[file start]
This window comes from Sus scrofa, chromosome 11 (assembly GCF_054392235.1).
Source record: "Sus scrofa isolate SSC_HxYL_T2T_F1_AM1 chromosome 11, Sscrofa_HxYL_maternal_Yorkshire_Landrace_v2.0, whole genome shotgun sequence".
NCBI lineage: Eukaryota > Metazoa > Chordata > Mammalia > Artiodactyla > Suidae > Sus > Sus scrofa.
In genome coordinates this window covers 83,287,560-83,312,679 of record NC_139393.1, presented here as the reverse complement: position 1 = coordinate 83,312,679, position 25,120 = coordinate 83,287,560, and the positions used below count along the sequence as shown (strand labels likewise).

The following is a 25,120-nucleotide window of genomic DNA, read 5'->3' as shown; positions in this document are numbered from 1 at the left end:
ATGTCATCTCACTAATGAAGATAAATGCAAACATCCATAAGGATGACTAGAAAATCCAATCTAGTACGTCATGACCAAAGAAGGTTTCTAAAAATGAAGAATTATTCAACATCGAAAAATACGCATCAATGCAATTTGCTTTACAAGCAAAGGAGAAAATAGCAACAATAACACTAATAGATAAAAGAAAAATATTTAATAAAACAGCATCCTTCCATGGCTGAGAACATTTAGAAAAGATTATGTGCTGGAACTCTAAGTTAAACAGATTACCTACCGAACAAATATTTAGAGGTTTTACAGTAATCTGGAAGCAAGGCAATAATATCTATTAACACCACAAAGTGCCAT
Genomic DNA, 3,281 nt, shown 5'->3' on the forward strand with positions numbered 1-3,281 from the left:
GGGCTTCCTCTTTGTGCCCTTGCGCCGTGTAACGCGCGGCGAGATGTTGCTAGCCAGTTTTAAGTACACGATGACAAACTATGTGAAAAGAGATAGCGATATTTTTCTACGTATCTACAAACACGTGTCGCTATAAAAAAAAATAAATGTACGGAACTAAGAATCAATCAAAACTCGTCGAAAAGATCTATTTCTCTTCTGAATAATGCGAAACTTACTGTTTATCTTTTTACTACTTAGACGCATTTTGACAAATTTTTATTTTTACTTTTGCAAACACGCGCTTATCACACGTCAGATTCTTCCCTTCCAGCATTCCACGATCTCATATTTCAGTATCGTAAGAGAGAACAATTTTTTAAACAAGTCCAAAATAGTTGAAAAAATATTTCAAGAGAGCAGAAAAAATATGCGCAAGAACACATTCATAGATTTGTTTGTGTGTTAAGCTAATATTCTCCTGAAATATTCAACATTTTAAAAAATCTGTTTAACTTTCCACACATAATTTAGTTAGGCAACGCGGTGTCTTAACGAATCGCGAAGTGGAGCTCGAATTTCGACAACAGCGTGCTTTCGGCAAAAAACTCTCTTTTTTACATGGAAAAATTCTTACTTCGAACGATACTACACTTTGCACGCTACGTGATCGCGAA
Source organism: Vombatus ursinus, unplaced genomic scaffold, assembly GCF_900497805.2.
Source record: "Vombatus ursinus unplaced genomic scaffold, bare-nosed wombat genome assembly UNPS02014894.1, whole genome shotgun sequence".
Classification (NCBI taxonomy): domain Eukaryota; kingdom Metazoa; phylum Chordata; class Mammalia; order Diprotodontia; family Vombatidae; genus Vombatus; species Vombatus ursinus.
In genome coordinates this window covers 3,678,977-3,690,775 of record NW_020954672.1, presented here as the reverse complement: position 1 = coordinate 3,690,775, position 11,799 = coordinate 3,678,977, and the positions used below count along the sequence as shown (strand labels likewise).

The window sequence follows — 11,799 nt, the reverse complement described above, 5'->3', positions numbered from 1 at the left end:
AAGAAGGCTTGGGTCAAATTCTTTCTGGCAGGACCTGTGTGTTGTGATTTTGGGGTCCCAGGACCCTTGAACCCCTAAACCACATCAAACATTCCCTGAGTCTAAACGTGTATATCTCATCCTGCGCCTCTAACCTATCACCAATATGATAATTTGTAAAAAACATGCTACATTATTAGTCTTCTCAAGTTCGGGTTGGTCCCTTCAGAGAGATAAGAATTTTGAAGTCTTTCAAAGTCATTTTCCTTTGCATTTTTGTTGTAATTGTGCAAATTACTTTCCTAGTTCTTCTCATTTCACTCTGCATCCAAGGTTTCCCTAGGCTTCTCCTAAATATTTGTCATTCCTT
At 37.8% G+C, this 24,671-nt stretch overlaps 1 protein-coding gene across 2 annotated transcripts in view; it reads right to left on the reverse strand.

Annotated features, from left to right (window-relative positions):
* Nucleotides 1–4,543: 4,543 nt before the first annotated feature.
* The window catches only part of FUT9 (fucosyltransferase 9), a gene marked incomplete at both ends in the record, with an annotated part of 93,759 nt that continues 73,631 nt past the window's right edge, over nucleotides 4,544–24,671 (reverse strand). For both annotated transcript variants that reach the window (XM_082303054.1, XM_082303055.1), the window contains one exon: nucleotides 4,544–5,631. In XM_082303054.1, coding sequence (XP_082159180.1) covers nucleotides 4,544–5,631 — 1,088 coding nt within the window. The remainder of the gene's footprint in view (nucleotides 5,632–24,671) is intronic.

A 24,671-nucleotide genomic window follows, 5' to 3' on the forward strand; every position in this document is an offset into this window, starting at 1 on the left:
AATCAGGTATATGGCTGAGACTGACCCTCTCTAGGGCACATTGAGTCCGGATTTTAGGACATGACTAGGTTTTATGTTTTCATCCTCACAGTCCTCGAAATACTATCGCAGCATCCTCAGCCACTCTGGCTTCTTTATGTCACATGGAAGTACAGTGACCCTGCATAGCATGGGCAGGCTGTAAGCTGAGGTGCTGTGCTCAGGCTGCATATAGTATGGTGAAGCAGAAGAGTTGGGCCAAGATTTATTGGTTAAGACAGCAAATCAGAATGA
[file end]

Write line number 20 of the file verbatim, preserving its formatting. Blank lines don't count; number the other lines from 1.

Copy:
AATCAGGTATATGGCTGAGACTGACCCTCTCTAGGGCACATTGAGTCCGGATTTTAGGACATGACTAGGTTTTATGTTTTCATCCTCACAGTCCTCGAAATACTATCGCAGCATCCTCAGCCACTCTGGCTTCTTTATGTCACATGGAAGTACAGTGACCCTGCATAGCATGGGCAGGCTGTAAGCTGAGGTGCTGTGCTCAGGCTGCATATAGTATGGTGAAGCAGAAGAGTTGGGCCAAGATTTATTGGTTAAGACAGCAAATCAGAATGA